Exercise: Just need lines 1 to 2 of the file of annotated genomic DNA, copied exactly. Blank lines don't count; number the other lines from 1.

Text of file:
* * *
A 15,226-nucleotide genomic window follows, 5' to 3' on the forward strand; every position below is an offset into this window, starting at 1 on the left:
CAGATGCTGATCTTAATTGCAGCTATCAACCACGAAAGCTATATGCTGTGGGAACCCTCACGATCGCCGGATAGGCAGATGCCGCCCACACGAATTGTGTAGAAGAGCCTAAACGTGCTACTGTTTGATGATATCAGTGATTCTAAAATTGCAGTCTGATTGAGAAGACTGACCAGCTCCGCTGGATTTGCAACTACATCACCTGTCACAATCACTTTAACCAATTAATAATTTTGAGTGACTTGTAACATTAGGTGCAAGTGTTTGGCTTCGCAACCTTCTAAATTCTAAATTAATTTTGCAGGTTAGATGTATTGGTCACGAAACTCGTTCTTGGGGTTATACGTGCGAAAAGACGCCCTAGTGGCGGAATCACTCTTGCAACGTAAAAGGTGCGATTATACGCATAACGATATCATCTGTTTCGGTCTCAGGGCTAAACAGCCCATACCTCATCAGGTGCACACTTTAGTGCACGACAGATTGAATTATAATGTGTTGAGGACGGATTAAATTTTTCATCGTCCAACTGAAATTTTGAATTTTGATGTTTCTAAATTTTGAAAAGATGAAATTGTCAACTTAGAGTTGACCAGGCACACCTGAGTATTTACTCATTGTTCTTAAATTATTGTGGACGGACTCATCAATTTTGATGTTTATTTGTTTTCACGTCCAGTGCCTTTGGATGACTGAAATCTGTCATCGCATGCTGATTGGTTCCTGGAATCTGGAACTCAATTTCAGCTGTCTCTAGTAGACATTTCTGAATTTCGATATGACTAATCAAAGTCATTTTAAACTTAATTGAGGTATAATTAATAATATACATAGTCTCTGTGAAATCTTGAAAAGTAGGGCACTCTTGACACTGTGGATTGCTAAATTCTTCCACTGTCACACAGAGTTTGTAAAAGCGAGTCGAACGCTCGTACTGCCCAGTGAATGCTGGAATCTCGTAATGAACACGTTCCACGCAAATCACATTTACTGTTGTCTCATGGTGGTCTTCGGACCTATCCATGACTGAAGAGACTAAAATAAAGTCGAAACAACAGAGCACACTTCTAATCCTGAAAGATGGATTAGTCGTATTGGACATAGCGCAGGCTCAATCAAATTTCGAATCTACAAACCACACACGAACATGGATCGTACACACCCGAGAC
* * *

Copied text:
A 15,226-nucleotide genomic window follows, 5' to 3' on the forward strand; every position below is an offset into this window, starting at 1 on the left:
CAGATGCTGATCTTAATTGCAGCTATCAACCACGAAAGCTATATGCTGTGGGAACCCTCACGATCGCCGGATAGGCAGATGCCGCCCACACGAATTGTGTAGAAGAGCCTAAACGTGCTACTGTTTGATGATATCAGTGATTCTAAAATTGCAGTCTGATTGAGAAGACTGACCAGCTCCGCTGGATTTGCAACTACATCACCTGTCACAATCACTTTAACCAATTAATAATTTTGAGTGACTTGTAACATTAGGTGCAAGTGTTTGGCTTCGCAACCTTCTAAATTCTAAATTAATTTTGCAGGTTAGATGTATTGGTCACGAAACTCGTTCTTGGGGTTATACGTGCGAAAAGACGCCCTAGTGGCGGAATCACTCTTGCAACGTAAAAGGTGCGATTATACGCATAACGATATCATCTGTTTCGGTCTCAGGGCTAAACAGCCCATACCTCATCAGGTGCACACTTTAGTGCACGACAGATTGAATTATAATGTGTTGAGGACGGATTAAATTTTTCATCGTCCAACTGAAATTTTGAATTTTGATGTTTCTAAATTTTGAAAAGATGAAATTGTCAACTTAGAGTTGACCAGGCACACCTGAGTATTTACTCATTGTTCTTAAATTATTGTGGACGGACTCATCAATTTTGATGTTTATTTGTTTTCACGTCCAGTGCCTTTGGATGACTGAAATCTGTCATCGCATGCTGATTGGTTCCTGGAATCTGGAACTCAATTTCAGCTGTCTCTAGTAGACATTTCTGAATTTCGATATGACTAATCAAAGTCATTTTAAACTTAATTGAGGTATAATTAATAATATACATAGTCTCTGTGAAATCTTGAAAAGTAGGGCACTCTTGACACTGTGGATTGCTAAATTCTTCCACTGTCACACAGAGTTTGTAAAAGCGAGTCGAACGCTCGTACTGCCCAGTGAATGCTGGAATCTCGTAATGAACACGTTCCACGCAAATCACATTTACTGTTGTCTCATGGTGGTCTTCGGACCTATCCATGACTGAAGAGACTAAAATAAAGTCGAAACAACAGAGCACACTTCTAATCCTGAAAGATGGATTAGTCGTATTGGACATAGCGCAGGCTCAATCAAATTTCGAATCTACAAACCACACACGAACATGGATCGTACACACCCGAGAC